Portland City Commissioner Sam Adams says that as a young gay person, he never would have imagined that he would be elected mayor.
“Hopefully, it’s a sign that we’ve broken through another glass ceiling,” Adams said. “We still have other glass ceilings to go, but hopefully people are getting encouragement to pursue their dreams.”
Adams spoke to The Washington Blade recently after becoming the city’s mayor-elect in his election last month. The election makes him the first openly gay mayor of a top 30 U.S. city.
The article discusses Adams’ experience coming out to his family and community in his home state of Montana. The Blade reports:
The experiences spurred Adams to conceal details of his personal life when he left college to work in politics.
“I just didn’t talk about my private life,” he said. “I really feared if I came out early in my career, I would be pigeon-holed as sort of the gay guy.”
During this time, Adams said, he maintained a relationship with a “very understanding” partner, but stayed “in the closet” until 1995, when a reporter outed him.
The article made for some awkwardness in the office, Adams said, but benefited him in the long run.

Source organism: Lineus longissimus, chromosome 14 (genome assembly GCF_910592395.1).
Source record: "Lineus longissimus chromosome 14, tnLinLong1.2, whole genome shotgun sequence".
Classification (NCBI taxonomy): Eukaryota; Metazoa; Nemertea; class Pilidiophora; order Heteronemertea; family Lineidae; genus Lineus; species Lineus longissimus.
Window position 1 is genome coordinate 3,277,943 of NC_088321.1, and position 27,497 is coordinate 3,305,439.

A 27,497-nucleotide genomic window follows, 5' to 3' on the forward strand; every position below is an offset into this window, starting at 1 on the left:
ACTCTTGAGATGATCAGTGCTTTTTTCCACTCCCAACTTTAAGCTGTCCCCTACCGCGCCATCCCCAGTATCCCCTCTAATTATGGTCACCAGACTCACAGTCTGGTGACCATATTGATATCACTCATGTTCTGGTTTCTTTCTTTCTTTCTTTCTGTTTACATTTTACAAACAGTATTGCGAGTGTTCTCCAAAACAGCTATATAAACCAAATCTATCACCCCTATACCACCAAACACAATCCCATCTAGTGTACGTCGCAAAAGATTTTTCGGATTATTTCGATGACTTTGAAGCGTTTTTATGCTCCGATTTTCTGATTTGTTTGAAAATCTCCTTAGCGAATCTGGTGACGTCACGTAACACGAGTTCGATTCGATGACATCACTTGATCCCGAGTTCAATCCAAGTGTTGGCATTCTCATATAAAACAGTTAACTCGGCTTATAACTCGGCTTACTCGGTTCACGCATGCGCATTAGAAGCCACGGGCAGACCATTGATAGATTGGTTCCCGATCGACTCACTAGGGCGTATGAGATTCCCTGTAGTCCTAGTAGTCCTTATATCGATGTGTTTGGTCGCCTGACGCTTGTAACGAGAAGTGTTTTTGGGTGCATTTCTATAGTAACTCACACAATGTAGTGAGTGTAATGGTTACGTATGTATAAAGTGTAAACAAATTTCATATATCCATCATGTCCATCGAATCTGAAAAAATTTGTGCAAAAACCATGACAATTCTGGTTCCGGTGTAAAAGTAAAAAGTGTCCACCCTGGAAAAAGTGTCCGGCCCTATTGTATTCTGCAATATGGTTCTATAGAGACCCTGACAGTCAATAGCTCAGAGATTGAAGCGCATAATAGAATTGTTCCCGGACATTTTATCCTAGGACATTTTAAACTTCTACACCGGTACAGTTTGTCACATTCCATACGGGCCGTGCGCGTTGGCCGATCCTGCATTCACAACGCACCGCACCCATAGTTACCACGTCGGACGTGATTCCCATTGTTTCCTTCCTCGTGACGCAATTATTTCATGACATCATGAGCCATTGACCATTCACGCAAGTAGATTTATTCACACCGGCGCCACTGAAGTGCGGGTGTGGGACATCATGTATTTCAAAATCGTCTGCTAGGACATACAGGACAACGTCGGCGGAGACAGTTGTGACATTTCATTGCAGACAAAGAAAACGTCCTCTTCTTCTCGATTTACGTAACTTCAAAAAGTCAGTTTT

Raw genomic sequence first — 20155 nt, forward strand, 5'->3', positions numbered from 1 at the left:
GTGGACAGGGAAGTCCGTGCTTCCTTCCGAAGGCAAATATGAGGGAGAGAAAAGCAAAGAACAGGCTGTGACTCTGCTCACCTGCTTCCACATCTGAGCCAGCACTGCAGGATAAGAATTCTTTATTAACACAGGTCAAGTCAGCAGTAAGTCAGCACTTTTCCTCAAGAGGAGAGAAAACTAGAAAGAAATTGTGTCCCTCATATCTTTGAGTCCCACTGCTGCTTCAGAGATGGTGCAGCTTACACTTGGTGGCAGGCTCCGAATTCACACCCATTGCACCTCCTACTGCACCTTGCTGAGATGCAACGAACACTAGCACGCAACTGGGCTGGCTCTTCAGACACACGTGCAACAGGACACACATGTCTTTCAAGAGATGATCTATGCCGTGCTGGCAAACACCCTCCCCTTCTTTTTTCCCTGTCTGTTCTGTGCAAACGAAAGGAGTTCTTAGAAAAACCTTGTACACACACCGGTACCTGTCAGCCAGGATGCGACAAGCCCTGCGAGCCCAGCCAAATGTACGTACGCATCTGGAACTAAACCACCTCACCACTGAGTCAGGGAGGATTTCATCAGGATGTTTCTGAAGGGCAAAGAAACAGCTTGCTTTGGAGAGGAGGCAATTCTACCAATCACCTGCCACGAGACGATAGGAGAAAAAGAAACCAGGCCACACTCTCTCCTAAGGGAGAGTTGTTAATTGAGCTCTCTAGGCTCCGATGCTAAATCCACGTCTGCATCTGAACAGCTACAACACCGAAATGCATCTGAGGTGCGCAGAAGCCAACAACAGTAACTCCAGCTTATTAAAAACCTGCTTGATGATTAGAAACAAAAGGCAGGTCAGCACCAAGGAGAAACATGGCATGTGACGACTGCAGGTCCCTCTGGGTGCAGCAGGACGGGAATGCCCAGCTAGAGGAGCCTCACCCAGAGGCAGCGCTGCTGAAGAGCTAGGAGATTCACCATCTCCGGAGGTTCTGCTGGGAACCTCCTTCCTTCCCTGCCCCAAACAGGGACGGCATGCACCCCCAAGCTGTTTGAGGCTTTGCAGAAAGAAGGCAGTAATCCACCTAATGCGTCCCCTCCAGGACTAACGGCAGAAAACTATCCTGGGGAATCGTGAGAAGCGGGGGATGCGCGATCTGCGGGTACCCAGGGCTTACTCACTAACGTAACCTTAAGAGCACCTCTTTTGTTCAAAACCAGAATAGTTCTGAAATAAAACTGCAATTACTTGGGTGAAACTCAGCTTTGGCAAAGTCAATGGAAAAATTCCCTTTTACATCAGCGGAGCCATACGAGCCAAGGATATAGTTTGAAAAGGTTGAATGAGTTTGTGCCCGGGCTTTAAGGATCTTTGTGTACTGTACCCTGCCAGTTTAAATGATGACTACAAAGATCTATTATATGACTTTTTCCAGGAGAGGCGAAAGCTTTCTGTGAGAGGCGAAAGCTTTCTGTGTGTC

“It was one of the best things that could have happened to me,” he said. “I didn’t have to go through that torturous process of sitting people down and saying, ‘I’m gay.’”
He graduated from the University of Oregon in 2002 and was elected to the Portland City Council in 2004.
Specializing in transportation and environmental issues, Adams found Portlanders were more interested in discussing their broken streets than his sexual orientation.
“Potholes aren’t gay potholes or straight potholes,” he said. “They’re just potholes.”
Adams said that public attitude held during his mayoral campaign this spring and helped him avoid being labeled as the gay candidate or having to frequently address his sexual orientation.
“It did not play a significant role — and that’s the way it should be,” he said. “I’m a public servant who’s gay. I’m not a gay public servant.”
That doesn’t mean Adams avoids championing gay issues. He said he’s proud to have helped pass Portland’s “equal benefits ordinance,” which requires contractors that offer spousal benefits to married couples to offer the same benefits to domestic partners.
“I’m a strong advocate for LGBT civil rights issues,” he said. “But at the same time, I want people to treat me in the same way that they treat a heterosexual person or a bisexual person or a transgender person. And I treat them the same way.”